You’re not alone if you’re questioning whether second graders should be taught about genocide. Numerous politicians and commentators who object are cited in Wexler’s text, but avoiding unpleasantness caused from age-appropriate introduction of these issues is akin to censorship and creating false ideals. After all, how can we appreciate the annual spring celebrations of the legacies of Dr. Martin Luther King Jr. or President Lincoln if we don’t explain America’s shameful history of segregation and slavery? The same is true of Indigenous peoples’ contributions to America, and schools would do well to partner removal stories with the heroics of displaced yet resilient Native people like nineteenth-century Cherokee scholars Sequoyah, who created his tribe’s written language, and John Rollin Ridge, who penned the first Native-written novel published in the United States.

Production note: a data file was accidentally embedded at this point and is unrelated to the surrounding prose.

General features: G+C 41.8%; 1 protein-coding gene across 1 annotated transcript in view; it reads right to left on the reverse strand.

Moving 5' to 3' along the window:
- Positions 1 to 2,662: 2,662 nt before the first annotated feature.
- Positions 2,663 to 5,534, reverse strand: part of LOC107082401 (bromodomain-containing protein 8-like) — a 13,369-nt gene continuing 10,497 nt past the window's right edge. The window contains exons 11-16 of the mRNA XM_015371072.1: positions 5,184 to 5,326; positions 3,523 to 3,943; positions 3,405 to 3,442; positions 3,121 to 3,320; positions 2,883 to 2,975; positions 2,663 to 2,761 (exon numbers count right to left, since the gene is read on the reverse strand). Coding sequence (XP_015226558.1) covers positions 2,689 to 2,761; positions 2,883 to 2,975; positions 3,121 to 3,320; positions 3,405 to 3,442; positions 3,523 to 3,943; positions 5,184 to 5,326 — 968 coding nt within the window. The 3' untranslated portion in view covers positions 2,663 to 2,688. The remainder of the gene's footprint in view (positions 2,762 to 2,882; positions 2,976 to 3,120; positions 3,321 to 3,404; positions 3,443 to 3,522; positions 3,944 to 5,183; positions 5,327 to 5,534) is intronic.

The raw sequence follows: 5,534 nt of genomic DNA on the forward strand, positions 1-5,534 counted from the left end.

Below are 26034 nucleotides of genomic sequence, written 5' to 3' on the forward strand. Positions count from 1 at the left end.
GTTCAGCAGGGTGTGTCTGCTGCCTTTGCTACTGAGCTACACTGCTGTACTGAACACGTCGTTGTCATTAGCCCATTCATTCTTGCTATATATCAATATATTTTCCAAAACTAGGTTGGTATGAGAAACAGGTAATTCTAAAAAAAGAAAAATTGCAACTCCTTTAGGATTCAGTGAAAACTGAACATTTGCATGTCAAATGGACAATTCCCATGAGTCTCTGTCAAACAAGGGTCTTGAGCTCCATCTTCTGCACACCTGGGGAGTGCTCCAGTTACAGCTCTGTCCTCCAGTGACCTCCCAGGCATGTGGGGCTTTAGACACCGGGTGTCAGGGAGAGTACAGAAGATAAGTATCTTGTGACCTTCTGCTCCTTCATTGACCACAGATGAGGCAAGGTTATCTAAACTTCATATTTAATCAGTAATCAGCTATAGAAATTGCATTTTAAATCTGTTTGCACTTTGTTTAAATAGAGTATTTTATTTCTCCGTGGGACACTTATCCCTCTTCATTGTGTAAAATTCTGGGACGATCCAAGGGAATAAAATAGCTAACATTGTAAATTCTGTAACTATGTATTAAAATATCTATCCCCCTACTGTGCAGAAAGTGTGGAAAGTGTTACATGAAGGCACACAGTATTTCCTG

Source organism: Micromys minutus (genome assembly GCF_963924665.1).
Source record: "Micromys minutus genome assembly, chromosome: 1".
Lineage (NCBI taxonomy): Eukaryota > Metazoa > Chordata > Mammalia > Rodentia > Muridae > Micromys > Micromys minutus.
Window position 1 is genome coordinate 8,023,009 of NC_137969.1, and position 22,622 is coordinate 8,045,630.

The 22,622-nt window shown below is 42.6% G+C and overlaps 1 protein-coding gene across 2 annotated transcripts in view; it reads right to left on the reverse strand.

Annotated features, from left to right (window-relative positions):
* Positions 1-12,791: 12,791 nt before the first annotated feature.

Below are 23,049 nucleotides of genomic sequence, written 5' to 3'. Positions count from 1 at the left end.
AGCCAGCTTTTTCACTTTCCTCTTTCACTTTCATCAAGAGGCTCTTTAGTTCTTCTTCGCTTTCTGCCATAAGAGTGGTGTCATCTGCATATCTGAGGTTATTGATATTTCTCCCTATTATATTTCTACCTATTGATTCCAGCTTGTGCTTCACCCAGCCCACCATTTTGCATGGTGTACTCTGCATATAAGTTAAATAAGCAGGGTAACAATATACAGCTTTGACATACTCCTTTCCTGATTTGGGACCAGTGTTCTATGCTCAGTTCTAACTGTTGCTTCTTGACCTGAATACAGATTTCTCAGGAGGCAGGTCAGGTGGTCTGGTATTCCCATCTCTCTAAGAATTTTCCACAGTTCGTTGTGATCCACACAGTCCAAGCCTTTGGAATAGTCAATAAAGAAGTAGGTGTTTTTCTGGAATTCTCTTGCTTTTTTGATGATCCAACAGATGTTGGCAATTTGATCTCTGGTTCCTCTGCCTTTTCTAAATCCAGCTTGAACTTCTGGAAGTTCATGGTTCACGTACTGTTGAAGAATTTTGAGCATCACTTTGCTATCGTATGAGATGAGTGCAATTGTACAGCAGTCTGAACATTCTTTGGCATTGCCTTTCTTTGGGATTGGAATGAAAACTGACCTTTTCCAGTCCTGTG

Regardless of where you stand on the political spectrum, you likely believe your opposition fails to understand the issues at hand. Maybe you even cite their inability to recognize misleading political ads or slanted “fake news” for what they are—biased and unable to withstand careful, objective evaluation. It seems having misinformed adversaries is the only thing we all can agree upon. This shouldn’t come as a surprise because increasingly, Americans aren’t appreciating the value of critically thinking through opposing viewpoints. Perhaps no one implored them to compose their written thoughts during their formative years, but that only solidifies why we each need to eschew past shortcomings and compose reflections of our own.